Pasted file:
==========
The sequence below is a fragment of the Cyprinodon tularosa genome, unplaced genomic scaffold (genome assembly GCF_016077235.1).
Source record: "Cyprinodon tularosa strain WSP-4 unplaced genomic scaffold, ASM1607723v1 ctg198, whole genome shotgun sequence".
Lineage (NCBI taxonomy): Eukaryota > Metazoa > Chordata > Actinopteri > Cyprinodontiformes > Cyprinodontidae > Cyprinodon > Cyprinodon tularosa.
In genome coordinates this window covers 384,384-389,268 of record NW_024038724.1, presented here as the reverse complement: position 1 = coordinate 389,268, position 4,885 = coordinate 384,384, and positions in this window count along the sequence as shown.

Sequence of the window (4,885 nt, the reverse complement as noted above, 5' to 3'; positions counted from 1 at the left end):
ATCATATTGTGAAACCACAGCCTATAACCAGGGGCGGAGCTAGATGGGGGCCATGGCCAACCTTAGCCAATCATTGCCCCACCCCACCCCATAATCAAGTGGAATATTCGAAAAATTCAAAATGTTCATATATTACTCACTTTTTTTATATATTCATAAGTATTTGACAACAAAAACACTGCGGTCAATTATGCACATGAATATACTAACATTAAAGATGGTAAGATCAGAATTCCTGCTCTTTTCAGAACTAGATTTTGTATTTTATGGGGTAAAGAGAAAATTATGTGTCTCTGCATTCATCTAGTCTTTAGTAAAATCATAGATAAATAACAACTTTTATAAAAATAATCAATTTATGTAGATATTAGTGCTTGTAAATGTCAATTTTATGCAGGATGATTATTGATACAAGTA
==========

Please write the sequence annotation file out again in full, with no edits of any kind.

The sequence below is a fragment of the Cyprinodon tularosa genome, unplaced genomic scaffold (genome assembly GCF_016077235.1).
Source record: "Cyprinodon tularosa strain WSP-4 unplaced genomic scaffold, ASM1607723v1 ctg198, whole genome shotgun sequence".
Lineage (NCBI taxonomy): Eukaryota > Metazoa > Chordata > Actinopteri > Cyprinodontiformes > Cyprinodontidae > Cyprinodon > Cyprinodon tularosa.
In genome coordinates this window covers 384,384-389,268 of record NW_024038724.1, presented here as the reverse complement: position 1 = coordinate 389,268, position 4,885 = coordinate 384,384, and positions in this window count along the sequence as shown.

Sequence of the window (4,885 nt, the reverse complement as noted above, 5' to 3'; positions counted from 1 at the left end):
ATCATATTGTGAAACCACAGCCTATAACCAGGGGCGGAGCTAGATGGGGGCCATGGCCAACCTTAGCCAATCATTGCCCCACCCCACCCCATAATCAAGTGGAATATTCGAAAAATTCAAAATGTTCATATATTACTCACTTTTTTTATATATTCATAAGTATTTGACAACAAAAACACTGCGGTCAATTATGCACATGAATATACTAACATTAAAGATGGTAAGATCAGAATTCCTGCTCTTTTCAGAACTAGATTTTGTATTTTATGGGGTAAAGAGAAAATTATGTGTCTCTGCATTCATCTAGTCTTTAGTAAAATCATAGATAAATAACAACTTTTATAAAAATAATCAATTTATGTAGATATTAGTGCTTGTAAATGTCAATTTTATGCAGGATGATTATTGATACAAGTA